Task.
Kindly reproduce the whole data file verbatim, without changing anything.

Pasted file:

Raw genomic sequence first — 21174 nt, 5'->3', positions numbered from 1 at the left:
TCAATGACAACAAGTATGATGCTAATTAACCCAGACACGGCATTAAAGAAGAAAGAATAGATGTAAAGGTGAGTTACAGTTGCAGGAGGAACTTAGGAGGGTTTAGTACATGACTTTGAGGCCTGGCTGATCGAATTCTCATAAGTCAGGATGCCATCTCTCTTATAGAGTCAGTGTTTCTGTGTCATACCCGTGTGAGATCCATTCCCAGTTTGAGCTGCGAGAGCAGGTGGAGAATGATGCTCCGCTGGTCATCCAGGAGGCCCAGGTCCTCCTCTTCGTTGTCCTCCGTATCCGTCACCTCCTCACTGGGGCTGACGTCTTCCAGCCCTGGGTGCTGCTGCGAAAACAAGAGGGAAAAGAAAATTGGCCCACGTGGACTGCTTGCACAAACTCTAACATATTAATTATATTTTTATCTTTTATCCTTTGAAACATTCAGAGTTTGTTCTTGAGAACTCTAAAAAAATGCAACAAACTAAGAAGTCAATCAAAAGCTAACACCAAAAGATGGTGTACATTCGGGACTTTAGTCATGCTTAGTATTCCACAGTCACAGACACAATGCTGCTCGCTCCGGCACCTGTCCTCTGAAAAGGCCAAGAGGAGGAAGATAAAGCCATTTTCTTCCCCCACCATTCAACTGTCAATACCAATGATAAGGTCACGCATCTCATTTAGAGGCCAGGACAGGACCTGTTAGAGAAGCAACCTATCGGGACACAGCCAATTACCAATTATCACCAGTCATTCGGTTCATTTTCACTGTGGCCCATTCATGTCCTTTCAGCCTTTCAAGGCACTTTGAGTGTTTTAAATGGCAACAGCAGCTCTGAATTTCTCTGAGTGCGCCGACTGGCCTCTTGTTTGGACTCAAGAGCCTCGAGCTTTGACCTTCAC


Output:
Raw genomic sequence first — 21174 nt, 5'->3', positions numbered from 1 at the left:
TCAATGACAACAAGTATGATGCTAATTAACCCAGACACGGCATTAAAGAAGAAAGAATAGATGTAAAGGTGAGTTACAGTTGCAGGAGGAACTTAGGAGGGTTTAGTACATGACTTTGAGGCCTGGCTGATCGAATTCTCATAAGTCAGGATGCCATCTCTCTTATAGAGTCAGTGTTTCTGTGTCATACCCGTGTGAGATCCATTCCCAGTTTGAGCTGCGAGAGCAGGTGGAGAATGATGCTCCGCTGGTCATCCAGGAGGCCCAGGTCCTCCTCTTCGTTGTCCTCCGTATCCGTCACCTCCTCACTGGGGCTGACGTCTTCCAGCCCTGGGTGCTGCTGCGAAAACAAGAGGGAAAAGAAAATTGGCCCACGTGGACTGCTTGCACAAACTCTAACATATTAATTATATTTTTATCTTTTATCCTTTGAAACATTCAGAGTTTGTTCTTGAGAACTCTAAAAAAATGCAACAAACTAAGAAGTCAATCAAAAGCTAACACCAAAAGATGGTGTACATTCGGGACTTTAGTCATGCTTAGTATTCCACAGTCACAGACACAATGCTGCTCGCTCCGGCACCTGTCCTCTGAAAAGGCCAAGAGGAGGAAGATAAAGCCATTTTCTTCCCCCACCATTCAACTGTCAATACCAATGATAAGGTCACGCATCTCATTTAGAGGCCAGGACAGGACCTGTTAGAGAAGCAACCTATCGGGACACAGCCAATTACCAATTATCACCAGTCATTCGGTTCATTTTCACTGTGGCCCATTCATGTCCTTTCAGCCTTTCAAGGCACTTTGAGTGTTTTAAATGGCAACAGCAGCTCTGAATTTCTCTGAGTGCGCCGACTGGCCTCTTGTTTGGACTCAAGAGCCTCGAGCTTTGACCTTCAC